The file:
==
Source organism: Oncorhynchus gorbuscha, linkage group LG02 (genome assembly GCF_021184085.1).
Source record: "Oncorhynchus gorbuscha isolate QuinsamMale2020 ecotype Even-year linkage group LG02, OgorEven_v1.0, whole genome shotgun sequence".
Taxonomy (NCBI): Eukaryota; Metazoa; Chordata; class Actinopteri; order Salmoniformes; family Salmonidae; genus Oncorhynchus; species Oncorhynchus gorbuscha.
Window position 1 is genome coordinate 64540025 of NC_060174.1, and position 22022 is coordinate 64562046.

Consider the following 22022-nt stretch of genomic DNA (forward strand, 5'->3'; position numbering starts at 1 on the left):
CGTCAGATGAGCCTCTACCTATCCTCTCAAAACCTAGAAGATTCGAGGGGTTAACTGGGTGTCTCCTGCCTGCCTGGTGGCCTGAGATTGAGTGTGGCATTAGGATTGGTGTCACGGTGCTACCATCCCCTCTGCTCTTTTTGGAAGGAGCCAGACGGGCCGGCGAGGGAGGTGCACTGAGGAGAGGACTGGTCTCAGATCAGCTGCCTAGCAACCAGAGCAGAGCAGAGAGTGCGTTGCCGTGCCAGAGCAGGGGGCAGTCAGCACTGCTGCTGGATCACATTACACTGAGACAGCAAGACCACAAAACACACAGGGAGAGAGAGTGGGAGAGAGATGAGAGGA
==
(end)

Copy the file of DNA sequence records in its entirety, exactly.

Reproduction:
Source organism: Oncorhynchus gorbuscha, linkage group LG02 (genome assembly GCF_021184085.1).
Source record: "Oncorhynchus gorbuscha isolate QuinsamMale2020 ecotype Even-year linkage group LG02, OgorEven_v1.0, whole genome shotgun sequence".
Taxonomy (NCBI): Eukaryota; Metazoa; Chordata; class Actinopteri; order Salmoniformes; family Salmonidae; genus Oncorhynchus; species Oncorhynchus gorbuscha.
Window position 1 is genome coordinate 64540025 of NC_060174.1, and position 22022 is coordinate 64562046.

Consider the following 22022-nt stretch of genomic DNA (forward strand, 5'->3'; position numbering starts at 1 on the left):
CGTCAGATGAGCCTCTACCTATCCTCTCAAAACCTAGAAGATTCGAGGGGTTAACTGGGTGTCTCCTGCCTGCCTGGTGGCCTGAGATTGAGTGTGGCATTAGGATTGGTGTCACGGTGCTACCATCCCCTCTGCTCTTTTTGGAAGGAGCCAGACGGGCCGGCGAGGGAGGTGCACTGAGGAGAGGACTGGTCTCAGATCAGCTGCCTAGCAACCAGAGCAGAGCAGAGAGTGCGTTGCCGTGCCAGAGCAGGGGGCAGTCAGCACTGCTGCTGGATCACATTACACTGAGACAGCAAGACCACAAAACACACAGGGAGAGAGAGTGGGAGAGAGATGAGAGGA